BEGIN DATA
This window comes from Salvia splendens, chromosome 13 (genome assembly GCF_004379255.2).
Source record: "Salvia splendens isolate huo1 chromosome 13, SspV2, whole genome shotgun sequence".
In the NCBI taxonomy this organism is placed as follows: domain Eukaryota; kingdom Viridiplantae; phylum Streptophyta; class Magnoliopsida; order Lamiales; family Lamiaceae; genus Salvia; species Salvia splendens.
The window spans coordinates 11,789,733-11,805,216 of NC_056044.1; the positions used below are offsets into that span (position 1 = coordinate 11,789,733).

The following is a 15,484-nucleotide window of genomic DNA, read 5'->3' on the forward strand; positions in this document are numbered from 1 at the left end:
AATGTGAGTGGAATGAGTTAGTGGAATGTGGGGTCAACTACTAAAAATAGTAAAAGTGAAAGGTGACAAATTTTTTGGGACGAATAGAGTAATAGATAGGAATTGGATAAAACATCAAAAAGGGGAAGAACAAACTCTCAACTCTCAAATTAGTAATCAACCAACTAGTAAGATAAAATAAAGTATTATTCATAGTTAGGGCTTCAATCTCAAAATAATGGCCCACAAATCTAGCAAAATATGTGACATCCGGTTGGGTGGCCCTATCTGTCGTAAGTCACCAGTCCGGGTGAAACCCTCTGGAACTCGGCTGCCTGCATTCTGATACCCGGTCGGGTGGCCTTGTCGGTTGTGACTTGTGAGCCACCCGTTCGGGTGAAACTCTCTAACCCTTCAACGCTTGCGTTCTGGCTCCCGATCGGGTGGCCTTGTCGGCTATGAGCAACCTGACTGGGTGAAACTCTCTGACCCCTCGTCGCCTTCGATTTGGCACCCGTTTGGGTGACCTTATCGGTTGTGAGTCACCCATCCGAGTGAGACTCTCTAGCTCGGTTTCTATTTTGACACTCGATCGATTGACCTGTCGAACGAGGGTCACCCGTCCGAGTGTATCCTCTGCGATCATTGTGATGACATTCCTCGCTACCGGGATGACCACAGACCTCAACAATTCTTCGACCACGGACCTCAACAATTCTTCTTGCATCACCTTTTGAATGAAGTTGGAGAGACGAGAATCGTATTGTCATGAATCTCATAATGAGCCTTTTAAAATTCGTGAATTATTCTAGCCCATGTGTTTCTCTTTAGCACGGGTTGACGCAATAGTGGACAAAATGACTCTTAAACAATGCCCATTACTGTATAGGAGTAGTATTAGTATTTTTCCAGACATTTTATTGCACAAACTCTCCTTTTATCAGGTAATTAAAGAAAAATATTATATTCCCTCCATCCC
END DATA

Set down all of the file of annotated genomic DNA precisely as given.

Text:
This window comes from Salvia splendens, chromosome 13 (genome assembly GCF_004379255.2).
Source record: "Salvia splendens isolate huo1 chromosome 13, SspV2, whole genome shotgun sequence".
In the NCBI taxonomy this organism is placed as follows: domain Eukaryota; kingdom Viridiplantae; phylum Streptophyta; class Magnoliopsida; order Lamiales; family Lamiaceae; genus Salvia; species Salvia splendens.
The window spans coordinates 11,789,733-11,805,216 of NC_056044.1; the positions used below are offsets into that span (position 1 = coordinate 11,789,733).

The following is a 15,484-nucleotide window of genomic DNA, read 5'->3' on the forward strand; positions in this document are numbered from 1 at the left end:
AATGTGAGTGGAATGAGTTAGTGGAATGTGGGGTCAACTACTAAAAATAGTAAAAGTGAAAGGTGACAAATTTTTTGGGACGAATAGAGTAATAGATAGGAATTGGATAAAACATCAAAAAGGGGAAGAACAAACTCTCAACTCTCAAATTAGTAATCAACCAACTAGTAAGATAAAATAAAGTATTATTCATAGTTAGGGCTTCAATCTCAAAATAATGGCCCACAAATCTAGCAAAATATGTGACATCCGGTTGGGTGGCCCTATCTGTCGTAAGTCACCAGTCCGGGTGAAACCCTCTGGAACTCGGCTGCCTGCATTCTGATACCCGGTCGGGTGGCCTTGTCGGTTGTGACTTGTGAGCCACCCGTTCGGGTGAAACTCTCTAACCCTTCAACGCTTGCGTTCTGGCTCCCGATCGGGTGGCCTTGTCGGCTATGAGCAACCTGACTGGGTGAAACTCTCTGACCCCTCGTCGCCTTCGATTTGGCACCCGTTTGGGTGACCTTATCGGTTGTGAGTCACCCATCCGAGTGAGACTCTCTAGCTCGGTTTCTATTTTGACACTCGATCGATTGACCTGTCGAACGAGGGTCACCCGTCCGAGTGTATCCTCTGCGATCATTGTGATGACATTCCTCGCTACCGGGATGACCACAGACCTCAACAATTCTTCGACCACGGACCTCAACAATTCTTCTTGCATCACCTTTTGAATGAAGTTGGAGAGACGAGAATCGTATTGTCATGAATCTCATAATGAGCCTTTTAAAATTCGTGAATTATTCTAGCCCATGTGTTTCTCTTTAGCACGGGTTGACGCAATAGTGGACAAAATGACTCTTAAACAATGCCCATTACTGTATAGGAGTAGTATTAGTATTTTTCCAGACATTTTATTGCACAAACTCTCCTTTTATCAGGTAATTAAAGAAAAATATTATATTCCCTCCATCCC